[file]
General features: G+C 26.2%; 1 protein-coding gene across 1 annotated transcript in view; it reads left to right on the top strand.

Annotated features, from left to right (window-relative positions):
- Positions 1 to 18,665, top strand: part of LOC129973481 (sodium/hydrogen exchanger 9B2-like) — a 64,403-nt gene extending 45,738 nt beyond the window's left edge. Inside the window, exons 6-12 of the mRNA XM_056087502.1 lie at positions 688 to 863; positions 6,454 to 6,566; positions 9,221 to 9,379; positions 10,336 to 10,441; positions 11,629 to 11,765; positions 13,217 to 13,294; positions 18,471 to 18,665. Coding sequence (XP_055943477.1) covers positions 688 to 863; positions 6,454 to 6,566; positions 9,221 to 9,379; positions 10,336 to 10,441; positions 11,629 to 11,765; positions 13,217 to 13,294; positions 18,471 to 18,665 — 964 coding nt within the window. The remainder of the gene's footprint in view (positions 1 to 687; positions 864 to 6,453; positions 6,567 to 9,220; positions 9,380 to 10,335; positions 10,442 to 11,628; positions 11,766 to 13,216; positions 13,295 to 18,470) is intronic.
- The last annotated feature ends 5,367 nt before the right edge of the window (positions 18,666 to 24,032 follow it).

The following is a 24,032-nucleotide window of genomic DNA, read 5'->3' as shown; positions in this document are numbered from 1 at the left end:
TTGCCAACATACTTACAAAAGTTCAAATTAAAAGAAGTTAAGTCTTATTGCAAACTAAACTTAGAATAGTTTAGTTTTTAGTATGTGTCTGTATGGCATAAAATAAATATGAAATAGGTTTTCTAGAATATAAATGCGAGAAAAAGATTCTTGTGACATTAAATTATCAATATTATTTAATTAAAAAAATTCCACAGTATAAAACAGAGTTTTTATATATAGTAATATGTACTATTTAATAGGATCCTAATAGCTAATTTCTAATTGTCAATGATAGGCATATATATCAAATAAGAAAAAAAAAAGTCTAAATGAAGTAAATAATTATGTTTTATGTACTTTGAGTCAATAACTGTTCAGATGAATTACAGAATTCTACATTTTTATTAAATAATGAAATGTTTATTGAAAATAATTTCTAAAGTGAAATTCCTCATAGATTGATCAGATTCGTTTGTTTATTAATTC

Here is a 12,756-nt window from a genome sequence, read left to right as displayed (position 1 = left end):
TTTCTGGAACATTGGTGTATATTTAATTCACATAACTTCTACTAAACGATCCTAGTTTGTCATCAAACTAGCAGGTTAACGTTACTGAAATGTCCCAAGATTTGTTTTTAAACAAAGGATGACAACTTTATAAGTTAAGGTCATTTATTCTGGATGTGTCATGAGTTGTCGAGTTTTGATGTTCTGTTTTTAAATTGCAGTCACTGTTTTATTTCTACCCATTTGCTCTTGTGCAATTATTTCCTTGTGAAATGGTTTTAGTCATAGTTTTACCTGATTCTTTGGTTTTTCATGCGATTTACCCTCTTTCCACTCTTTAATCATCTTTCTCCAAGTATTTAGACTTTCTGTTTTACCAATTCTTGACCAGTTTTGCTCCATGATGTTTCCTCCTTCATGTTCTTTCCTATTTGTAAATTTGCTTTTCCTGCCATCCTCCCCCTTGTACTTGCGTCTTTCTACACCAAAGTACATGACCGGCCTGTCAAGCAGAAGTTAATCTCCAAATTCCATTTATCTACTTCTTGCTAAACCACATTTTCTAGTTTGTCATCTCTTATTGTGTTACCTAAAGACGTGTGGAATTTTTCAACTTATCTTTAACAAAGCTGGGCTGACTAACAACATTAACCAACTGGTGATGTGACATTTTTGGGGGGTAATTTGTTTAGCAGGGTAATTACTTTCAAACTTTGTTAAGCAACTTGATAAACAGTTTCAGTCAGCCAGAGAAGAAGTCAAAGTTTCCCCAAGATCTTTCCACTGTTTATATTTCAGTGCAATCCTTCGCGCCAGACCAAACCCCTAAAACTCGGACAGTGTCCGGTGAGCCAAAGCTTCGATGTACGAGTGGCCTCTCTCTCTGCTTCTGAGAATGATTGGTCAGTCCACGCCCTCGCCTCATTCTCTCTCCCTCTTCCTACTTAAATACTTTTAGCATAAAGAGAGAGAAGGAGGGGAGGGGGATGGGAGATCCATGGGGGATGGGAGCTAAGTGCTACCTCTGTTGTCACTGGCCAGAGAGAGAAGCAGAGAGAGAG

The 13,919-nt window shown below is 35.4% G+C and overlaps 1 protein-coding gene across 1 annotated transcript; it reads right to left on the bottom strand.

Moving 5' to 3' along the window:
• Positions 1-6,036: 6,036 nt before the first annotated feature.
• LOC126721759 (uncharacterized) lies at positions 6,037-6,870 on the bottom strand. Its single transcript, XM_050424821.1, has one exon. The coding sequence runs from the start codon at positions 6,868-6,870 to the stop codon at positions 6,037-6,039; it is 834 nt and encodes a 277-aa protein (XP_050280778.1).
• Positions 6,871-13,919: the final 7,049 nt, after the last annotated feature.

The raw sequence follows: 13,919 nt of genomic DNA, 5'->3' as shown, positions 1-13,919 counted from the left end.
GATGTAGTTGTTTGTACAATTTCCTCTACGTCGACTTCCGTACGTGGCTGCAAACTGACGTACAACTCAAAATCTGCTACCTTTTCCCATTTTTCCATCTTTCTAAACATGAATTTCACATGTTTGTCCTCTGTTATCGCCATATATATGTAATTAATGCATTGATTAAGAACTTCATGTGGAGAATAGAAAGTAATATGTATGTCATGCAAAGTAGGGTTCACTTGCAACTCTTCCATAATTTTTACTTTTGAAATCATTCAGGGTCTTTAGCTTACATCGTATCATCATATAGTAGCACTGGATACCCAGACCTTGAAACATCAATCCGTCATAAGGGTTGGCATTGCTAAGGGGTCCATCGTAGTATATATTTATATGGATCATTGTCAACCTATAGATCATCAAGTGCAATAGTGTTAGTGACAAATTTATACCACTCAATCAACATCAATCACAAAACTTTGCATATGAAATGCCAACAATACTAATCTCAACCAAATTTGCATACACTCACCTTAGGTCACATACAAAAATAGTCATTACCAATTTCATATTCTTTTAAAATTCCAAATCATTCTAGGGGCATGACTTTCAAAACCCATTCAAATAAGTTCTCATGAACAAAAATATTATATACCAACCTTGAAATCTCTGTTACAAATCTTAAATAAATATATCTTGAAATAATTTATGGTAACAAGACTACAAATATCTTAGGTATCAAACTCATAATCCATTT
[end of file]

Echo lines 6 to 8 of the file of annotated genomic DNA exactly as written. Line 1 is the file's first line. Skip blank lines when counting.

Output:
TTGCCAACATACTTACAAAAGTTCAAATTAAAAGAAGTTAAGTCTTATTGCAAACTAAACTTAGAATAGTTTAGTTTTTAGTATGTGTCTGTATGGCATAAAATAAATATGAAATAGGTTTTCTAGAATATAAATGCGAGAAAAAGATTCTTGTGACATTAAATTATCAATATTATTTAATTAAAAAAATTCCACAGTATAAAACAGAGTTTTTATATATAGTAATATGTACTATTTAATAGGATCCTAATAGCTAATTTCTAATTGTCAATGATAGGCATATATATCAAATAAGAAAAAAAAAAGTCTAAATGAAGTAAATAATTATGTTTTATGTACTTTGAGTCAATAACTGTTCAGATGAATTACAGAATTCTACATTTTTATTAAATAATGAAATGTTTATTGAAAATAATTTCTAAAGTGAAATTCCTCATAGATTGATCAGATTCGTTTGTTTATTAATTC

Here is a 12,756-nt window from a genome sequence, read left to right as displayed (position 1 = left end):
TTTCTGGAACATTGGTGTATATTTAATTCACATAACTTCTACTAAACGATCCTAGTTTGTCATCAAACTAGCAGGTTAACGTTACTGAAATGTCCCAAGATTTGTTTTTAAACAAAGGATGACAACTTTATAAGTTAAGGTCATTTATTCTGGATGTGTCATGAGTTGTCGAGTTTTGATGTTCTGTTTTTAAATTGCAGTCACTGTTTTATTTCTACCCATTTGCTCTTGTGCAATTATTTCCTTGTGAAATGGTTTTAGTCATAGTTTTACCTGATTCTTTGGTTTTTCATGCGATTTACCCTCTTTCCACTCTTTAATCATCTTTCTCCAAGTATTTAGACTTTCTGTTTTACCAATTCTTGACCAGTTTTGCTCCATGATGTTTCCTCCTTCATGTTCTTTCCTATTTGTAAATTTGCTTTTCCTGCCATCCTCCCCCTTGTACTTGCGTCTTTCTACACCAAAGTACATGACCGGCCTGTCAAGCAGAAGTTAATCTCCAAATTCCATTTATCTACTTCTTGCTAAACCACATTTTCTAGTTTGTCATCTCTTATTGTGTTACCTAAAGACGTGTGGAATTTTTCAACTTATCTTTAACAAAGCTGGGCTGACTAACAACATTAACCAACTGGTGATGTGACATTTTTGGGGGGTAATTTGTTTAGCAGGGTAATTACTTTCAAACTTTGTTAAGCAACTTGATAAACAGTTTCAGTCAGCCAGAGAAGAAGTCAAAGTTTCCCCAAGATCTTTCCACTGTTTATATTTCAGTGCAATCCTTCGCGCCAGACCAAACCCCTAAAACTCGGACAGTGTCCGGTGAGCCAAAGCTTCGATGTACGAGTGGCCTCTCTCTCTGCTTCTGAGAATGATTGGTCAGTCCACGCCCTCGCCTCATTCTCTCTCCCTCTTCCTACTTAAATACTTTTAGCATAAAGAGAGAGAAGGAGGGGAGGGGGATGGGAGATCCATGGGGGATGGGAGCTAAGTGCTACCTCTGTTGTCACTGGCCAGAGAGAGAAGCAGAGAGAGAG